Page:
A novel approach to personalizing postgrafting immunosuppression in hematopoietic cell transplantation (HCT) recipients is evaluating inosine monophosphate dehydrogenase (IMPDH) activity as a drug-specific biomarker of mycophenolic acid (MPA)-induced immunosuppression. This prospective study evaluated total MPA, unbound MPA, and total MPA glucuronide plasma concentrations and IMPDH activity in peripheral blood mononuclear cells (PMNCs) at 5 time points after the morning dose of oral mycophenolate mofetil (MMF) on day +21 in 56 nonmyeloablative HCT recipients. Substantial interpatient variability in pharmacokinetics and pharmacodynamics was observed and accurately characterized by the population pharmacokinetic-dynamic model. IMPDH activity decreased with increasing MPA plasma concentration, with maximum inhibition coinciding with maximum MPA concentration in most patients. The overall relationship between MPA concentration and IMPDH activity was described by a direct inhibitory maximum effect model with an IC50 of 3.23 mg/L total MPA and 57.3 ng/mL unbound MPA. The day +21 IMPDH area under the effect curve (AUEC) was associated with cytomegalovirus reactivation, nonrelapse mortality, and overall mortality. In conclusion, a pharmacokinetic-dynamic model was developed that relates plasma MPA concentrations with PMNC IMPDH activity after an MMF dose in HCT recipients. Future studies should validate this model and confirm that day +21 IMPDH AUEC is a predictive biomarker. PMID:24727337

  18. The Arabidopsis KS-type dehydrin recovers lactate dehydrogenase activity inhibited by copper with the contribution of His residues.

    PubMed

    Hara, Masakazu; Monna, Shuhei; Murata, Takae; Nakano, Taiyo; Amano, Shono; Nachbar, Markus; Wätzig, Hermann

    2016-04-01

    Dehydrin, which is one of the late embryogenesis abundant (LEA) proteins, is involved in the ability of plants to tolerate the lack of water. Although many reports have indicated that dehydrins bind heavy metals, the physiological role of this metal binding has not been well understood. Here, we report that the Arabidopsis KS-type dehydrin (AtHIRD11) recovered the lactate dehydrogenase (LDH) activity denatured by Cu(2+). The LDH activity was partially inhibited by 0.93 μM Cu(2+) but totally inactivated by 9.3 μM Cu(2+). AtHIRD11 recovered the activity of LDH treated with 9.3 μM Cu(2+) in a dose-dependent manner. The recovery activity of AtHIRD11 was significantly higher than those of serum albumin and lysozyme. The conversion of His residues to Ala in AtHIRD11 resulted in the loss of the Cu(2+) binding of the protein as well as the disappearance of the conformational change induced by Cu(2+) that is observed by circular dichroism spectroscopy. The mutant protein showed lower recovery activity than the original AtHIRD11. These results indicate that AtHIRD11 can reactivate LDH inhibited by Cu(2+) via the His residues. This function may prevent physiological damage to plants due to heavy-metal stress. PMID:26940498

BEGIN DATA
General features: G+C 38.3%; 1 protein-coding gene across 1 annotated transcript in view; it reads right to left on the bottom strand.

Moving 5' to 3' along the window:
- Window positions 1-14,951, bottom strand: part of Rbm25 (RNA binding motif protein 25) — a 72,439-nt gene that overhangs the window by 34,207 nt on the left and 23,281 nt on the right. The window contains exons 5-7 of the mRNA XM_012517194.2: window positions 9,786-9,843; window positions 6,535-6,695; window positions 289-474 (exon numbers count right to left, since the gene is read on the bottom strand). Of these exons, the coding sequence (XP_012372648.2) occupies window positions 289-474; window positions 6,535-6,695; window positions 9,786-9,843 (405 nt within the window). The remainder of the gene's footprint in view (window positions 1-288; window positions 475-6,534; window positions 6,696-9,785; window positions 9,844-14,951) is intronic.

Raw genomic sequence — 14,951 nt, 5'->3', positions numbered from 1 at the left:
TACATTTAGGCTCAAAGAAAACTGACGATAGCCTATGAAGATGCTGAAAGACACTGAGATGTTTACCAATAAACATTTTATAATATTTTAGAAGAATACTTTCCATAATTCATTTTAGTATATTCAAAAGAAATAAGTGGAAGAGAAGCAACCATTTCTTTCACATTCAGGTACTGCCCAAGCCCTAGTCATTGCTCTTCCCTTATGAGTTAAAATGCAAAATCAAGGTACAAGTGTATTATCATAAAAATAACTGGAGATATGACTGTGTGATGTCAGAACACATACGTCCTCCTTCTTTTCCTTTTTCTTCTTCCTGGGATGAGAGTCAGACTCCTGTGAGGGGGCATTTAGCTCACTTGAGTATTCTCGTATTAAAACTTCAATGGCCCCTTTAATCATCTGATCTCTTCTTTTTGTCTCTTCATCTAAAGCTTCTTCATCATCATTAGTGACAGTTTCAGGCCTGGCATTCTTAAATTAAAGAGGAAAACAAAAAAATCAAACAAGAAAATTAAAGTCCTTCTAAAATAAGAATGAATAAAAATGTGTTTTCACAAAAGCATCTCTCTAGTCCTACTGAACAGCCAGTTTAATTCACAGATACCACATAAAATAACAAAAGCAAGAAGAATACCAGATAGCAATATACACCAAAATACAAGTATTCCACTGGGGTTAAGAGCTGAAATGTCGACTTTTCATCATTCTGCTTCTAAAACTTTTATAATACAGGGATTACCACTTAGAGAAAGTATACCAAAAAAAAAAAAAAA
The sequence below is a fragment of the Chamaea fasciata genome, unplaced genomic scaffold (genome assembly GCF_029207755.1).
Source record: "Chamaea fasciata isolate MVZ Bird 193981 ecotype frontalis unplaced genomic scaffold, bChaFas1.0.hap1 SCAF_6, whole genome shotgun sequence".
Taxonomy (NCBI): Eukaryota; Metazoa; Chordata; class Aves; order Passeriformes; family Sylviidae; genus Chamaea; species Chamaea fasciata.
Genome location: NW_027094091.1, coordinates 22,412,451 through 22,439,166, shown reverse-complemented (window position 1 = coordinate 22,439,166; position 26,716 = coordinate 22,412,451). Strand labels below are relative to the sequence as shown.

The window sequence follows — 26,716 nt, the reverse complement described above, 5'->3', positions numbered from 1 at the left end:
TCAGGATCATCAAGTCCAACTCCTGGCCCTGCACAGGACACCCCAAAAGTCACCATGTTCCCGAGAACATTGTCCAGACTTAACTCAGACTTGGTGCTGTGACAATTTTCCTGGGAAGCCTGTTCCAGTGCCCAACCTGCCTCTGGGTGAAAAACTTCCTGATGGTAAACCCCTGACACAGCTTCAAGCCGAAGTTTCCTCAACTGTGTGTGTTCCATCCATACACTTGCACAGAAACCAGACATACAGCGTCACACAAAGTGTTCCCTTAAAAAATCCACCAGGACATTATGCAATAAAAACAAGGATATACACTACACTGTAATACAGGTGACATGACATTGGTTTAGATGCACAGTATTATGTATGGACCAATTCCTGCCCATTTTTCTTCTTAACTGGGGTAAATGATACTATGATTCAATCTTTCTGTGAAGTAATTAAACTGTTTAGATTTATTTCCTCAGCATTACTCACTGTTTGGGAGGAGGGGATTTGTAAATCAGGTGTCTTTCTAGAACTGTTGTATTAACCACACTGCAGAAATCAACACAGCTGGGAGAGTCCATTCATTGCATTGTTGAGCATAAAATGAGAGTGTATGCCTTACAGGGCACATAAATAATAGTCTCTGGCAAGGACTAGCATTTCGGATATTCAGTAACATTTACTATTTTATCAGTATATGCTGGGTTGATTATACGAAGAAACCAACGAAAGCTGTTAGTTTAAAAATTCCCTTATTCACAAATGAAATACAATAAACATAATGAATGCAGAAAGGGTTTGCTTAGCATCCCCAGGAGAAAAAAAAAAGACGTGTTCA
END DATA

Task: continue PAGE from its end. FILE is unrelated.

19. DFT study of the active site of the XoxF-type natural, cerium-dependent methanol dehydrogenase enzyme.

    PubMed

    Bogart, Justin A; Lewis, Andrew J; Schelter, Eric J

    2015-01-19

    Rare-earth metal cations have recently been demonstrated to be essential co-factors for the growth of the methanotrophic bacterium Methylacidiphilum fumariolicum SolV. A crystal structure of the rare-earth-dependent methanol dehydrogenase (MDH) includes a cerium cation in the active site. Herein, the Ce-MDH active site has been analyzed through DFT calculations. The results show the stability of the Ce(III)-pyrroloquinoline quinone (PQQ) semiquinone configuration. Calculations on the active oxidized form of this complex indicate a 0.81 eV stabilization of the PQQ(0) LUMO at cerium versus calcium, supporting the observation that the cerium cation in the active site confers a competitive advantage to Methylacidiphilum fumariolicum SolV. Using reported aqueous electrochemical data, a semi-empirical correlation was established based on cerium(IV/III) redox potentials. The correlation allowed estimation of the cerium oxidation potential of +1.35 V versus saturated calomel electrode (SCE) in the active site. The results are expected to guide the design of functional model complexes and alcohol-oxidation catalysts based on lanthanide complexes of biologically relevant quinones. PMID:25421364

  20. Elevation of Glucose 6-Phosphate Dehydrogenase Activity Induced by Amplified Insulin Response in Low Glutathione Levels in Rat Liver